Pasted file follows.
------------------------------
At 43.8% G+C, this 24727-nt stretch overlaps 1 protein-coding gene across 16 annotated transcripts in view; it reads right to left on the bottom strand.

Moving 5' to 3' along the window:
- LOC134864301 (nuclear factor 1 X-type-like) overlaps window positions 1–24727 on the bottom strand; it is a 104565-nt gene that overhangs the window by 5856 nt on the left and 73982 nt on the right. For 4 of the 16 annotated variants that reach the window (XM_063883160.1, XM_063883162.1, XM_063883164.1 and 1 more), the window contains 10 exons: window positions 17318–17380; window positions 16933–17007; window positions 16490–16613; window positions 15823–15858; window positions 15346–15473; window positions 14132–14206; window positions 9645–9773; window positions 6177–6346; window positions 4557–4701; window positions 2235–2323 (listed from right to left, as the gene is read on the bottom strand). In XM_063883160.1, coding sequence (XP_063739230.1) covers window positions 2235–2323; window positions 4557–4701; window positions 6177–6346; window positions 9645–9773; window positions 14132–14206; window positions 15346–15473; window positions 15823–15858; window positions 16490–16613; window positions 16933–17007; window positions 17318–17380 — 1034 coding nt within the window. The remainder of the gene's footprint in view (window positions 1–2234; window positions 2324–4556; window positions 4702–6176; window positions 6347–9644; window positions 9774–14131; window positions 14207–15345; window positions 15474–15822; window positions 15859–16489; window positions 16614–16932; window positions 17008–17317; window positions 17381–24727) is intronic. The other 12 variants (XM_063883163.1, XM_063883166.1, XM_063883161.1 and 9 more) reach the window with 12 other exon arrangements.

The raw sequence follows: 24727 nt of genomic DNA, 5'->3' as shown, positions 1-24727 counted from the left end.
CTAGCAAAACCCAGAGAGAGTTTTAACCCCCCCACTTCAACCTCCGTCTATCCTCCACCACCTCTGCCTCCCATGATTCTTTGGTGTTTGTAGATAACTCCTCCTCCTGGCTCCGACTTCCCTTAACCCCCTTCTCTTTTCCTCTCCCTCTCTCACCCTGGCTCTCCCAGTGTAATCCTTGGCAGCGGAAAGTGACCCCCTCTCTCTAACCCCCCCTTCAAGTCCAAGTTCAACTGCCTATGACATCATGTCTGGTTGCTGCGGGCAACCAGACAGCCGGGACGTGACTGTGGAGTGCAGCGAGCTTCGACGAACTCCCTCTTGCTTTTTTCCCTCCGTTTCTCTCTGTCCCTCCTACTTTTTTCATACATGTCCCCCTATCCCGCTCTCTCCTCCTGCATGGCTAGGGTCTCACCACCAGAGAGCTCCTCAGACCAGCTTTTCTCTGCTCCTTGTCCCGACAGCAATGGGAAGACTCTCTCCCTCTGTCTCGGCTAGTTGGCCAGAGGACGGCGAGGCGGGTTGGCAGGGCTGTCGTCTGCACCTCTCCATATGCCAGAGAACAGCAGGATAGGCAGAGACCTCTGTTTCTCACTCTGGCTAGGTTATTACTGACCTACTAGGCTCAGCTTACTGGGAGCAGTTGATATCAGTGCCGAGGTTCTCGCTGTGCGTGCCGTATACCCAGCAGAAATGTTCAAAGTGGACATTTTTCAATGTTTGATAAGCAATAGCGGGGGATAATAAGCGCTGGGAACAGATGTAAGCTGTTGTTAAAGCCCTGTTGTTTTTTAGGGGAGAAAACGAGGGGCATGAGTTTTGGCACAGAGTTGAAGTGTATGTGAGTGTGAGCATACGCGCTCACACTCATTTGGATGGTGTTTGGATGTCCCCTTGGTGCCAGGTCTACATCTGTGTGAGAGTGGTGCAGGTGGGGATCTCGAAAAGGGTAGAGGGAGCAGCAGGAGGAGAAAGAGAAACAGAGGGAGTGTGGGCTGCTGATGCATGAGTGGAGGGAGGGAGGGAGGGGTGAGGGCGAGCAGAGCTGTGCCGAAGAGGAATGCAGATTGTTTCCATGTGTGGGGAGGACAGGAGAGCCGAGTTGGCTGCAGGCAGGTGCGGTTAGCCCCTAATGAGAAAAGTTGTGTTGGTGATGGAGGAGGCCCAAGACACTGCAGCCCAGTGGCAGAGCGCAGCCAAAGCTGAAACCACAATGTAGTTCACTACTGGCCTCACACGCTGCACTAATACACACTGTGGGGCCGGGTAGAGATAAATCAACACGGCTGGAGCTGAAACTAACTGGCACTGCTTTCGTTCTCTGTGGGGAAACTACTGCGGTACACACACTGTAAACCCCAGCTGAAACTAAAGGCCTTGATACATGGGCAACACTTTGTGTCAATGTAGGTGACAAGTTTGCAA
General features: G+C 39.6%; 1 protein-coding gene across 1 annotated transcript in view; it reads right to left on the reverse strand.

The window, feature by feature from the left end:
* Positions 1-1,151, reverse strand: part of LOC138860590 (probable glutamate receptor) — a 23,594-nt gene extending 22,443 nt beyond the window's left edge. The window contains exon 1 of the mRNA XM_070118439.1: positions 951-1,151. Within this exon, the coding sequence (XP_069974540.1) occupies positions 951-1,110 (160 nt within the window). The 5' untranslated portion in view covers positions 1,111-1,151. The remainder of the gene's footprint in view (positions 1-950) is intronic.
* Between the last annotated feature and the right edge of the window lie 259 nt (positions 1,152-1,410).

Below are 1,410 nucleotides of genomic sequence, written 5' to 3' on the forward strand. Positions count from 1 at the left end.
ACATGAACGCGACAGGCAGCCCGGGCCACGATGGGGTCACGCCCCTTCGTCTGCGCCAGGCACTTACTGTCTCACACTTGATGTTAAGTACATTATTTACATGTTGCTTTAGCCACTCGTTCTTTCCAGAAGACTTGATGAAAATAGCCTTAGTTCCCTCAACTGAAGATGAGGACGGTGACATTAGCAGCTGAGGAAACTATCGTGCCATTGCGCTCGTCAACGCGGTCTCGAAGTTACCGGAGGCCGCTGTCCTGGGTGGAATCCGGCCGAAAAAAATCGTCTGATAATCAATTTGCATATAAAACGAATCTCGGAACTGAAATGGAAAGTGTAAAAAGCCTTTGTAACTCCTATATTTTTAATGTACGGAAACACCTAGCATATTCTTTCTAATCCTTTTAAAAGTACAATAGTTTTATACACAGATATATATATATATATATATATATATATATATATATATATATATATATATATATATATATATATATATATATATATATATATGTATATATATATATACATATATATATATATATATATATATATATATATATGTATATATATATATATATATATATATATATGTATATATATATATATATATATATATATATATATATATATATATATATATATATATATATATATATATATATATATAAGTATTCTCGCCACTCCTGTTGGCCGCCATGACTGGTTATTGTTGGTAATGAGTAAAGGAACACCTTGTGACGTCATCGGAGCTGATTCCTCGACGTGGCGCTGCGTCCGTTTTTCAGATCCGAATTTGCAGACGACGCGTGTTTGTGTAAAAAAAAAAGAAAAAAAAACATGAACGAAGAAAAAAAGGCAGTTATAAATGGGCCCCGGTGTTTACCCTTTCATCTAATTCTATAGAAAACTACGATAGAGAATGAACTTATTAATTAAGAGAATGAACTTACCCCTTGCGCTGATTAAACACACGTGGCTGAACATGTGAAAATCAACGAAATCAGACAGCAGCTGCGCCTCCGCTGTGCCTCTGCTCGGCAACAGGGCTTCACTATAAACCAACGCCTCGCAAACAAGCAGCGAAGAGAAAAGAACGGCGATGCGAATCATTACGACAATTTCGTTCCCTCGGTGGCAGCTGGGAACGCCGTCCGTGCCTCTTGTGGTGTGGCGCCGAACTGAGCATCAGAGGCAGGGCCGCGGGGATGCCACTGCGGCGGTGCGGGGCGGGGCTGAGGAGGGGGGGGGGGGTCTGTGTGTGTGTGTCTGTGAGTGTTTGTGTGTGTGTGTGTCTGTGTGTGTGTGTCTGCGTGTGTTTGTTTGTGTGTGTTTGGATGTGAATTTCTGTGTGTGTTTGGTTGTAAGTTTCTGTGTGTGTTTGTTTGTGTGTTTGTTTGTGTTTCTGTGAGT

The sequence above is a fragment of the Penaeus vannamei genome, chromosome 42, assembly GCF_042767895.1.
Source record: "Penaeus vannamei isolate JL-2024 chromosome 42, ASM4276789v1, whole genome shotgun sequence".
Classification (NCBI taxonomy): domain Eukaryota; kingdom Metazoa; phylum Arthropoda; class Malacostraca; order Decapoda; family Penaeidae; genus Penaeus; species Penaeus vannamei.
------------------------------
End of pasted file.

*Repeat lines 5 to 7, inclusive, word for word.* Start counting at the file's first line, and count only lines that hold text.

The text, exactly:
CTAGCAAAACCCAGAGAGAGTTTTAACCCCCCCACTTCAACCTCCGTCTATCCTCCACCACCTCTGCCTCCCATGATTCTTTGGTGTTTGTAGATAACTCCTCCTCCTGGCTCCGACTTCCCTTAACCCCCTTCTCTTTTCCTCTCCCTCTCTCACCCTGGCTCTCCCAGTGTAATCCTTGGCAGCGGAAAGTGACCCCCTCTCTCTAACCCCCCCTTCAAGTCCAAGTTCAACTGCCTATGACATCATGTCTGGTTGCTGCGGGCAACCAGACAGCCGGGACGTGACTGTGGAGTGCAGCGAGCTTCGACGAACTCCCTCTTGCTTTTTTCCCTCCGTTTCTCTCTGTCCCTCCTACTTTTTTCATACATGTCCCCCTATCCCGCTCTCTCCTCCTGCATGGCTAGGGTCTCACCACCAGAGAGCTCCTCAGACCAGCTTTTCTCTGCTCCTTGTCCCGACAGCAATGGGAAGACTCTCTCCCTCTGTCTCGGCTAGTTGGCCAGAGGACGGCGAGGCGGGTTGGCAGGGCTGTCGTCTGCACCTCTCCATATGCCAGAGAACAGCAGGATAGGCAGAGACCTCTGTTTCTCACTCTGGCTAGGTTATTACTGACCTACTAGGCTCAGCTTACTGGGAGCAGTTGATATCAGTGCCGAGGTTCTCGCTGTGCGTGCCGTATACCCAGCAGAAATGTTCAAAGTGGACATTTTTCAATGTTTGATAAGCAATAGCGGGGGATAATAAGCGCTGGGAACAGATGTAAGCTGTTGTTAAAGCCCTGTTGTTTTTTAGGGGAGAAAACGAGGGGCATGAGTTTTGGCACAGAGTTGAAGTGTATGTGAGTGTGAGCATACGCGCTCACACTCATTTGGATGGTGTTTGGATGTCCCCTTGGTGCCAGGTCTACATCTGTGTGAGAGTGGTGCAGGTGGGGATCTCGAAAAGGGTAGAGGGAGCAGCAGGAGGAGAAAGAGAAACAGAGGGAGTGTGGGCTGCTGATGCATGAGTGGAGGGAGGGAGGGAGGGGTGAGGGCGAGCAGAGCTGTGCCGAAGAGGAATGCAGATTGTTTCCATGTGTGGGGAGGACAGGAGAGCCGAGTTGGCTGCAGGCAGGTGCGGTTAGCCCCTAATGAGAAAAGTTGTGTTGGTGATGGAGGAGGCCCAAGACACTGCAGCCCAGTGGCAGAGCGCAGCCAAAGCTGAAACCACAATGTAGTTCACTACTGGCCTCACACGCTGCACTAATACACACTGTGGGGCCGGGTAGAGATAAATCAACACGGCTGGAGCTGAAACTAACTGGCACTGCTTTCGTTCTCTGTGGGGAAACTACTGCGGTACACACACTGTAAACCCCAGCTGAAACTAAAGGCCTTGATACATGGGCAACACTTTGTGTCAATGTAGGTGACAAGTTTGCAA
General features: G+C 39.6%; 1 protein-coding gene across 1 annotated transcript in view; it reads right to left on the reverse strand.

The window, feature by feature from the left end: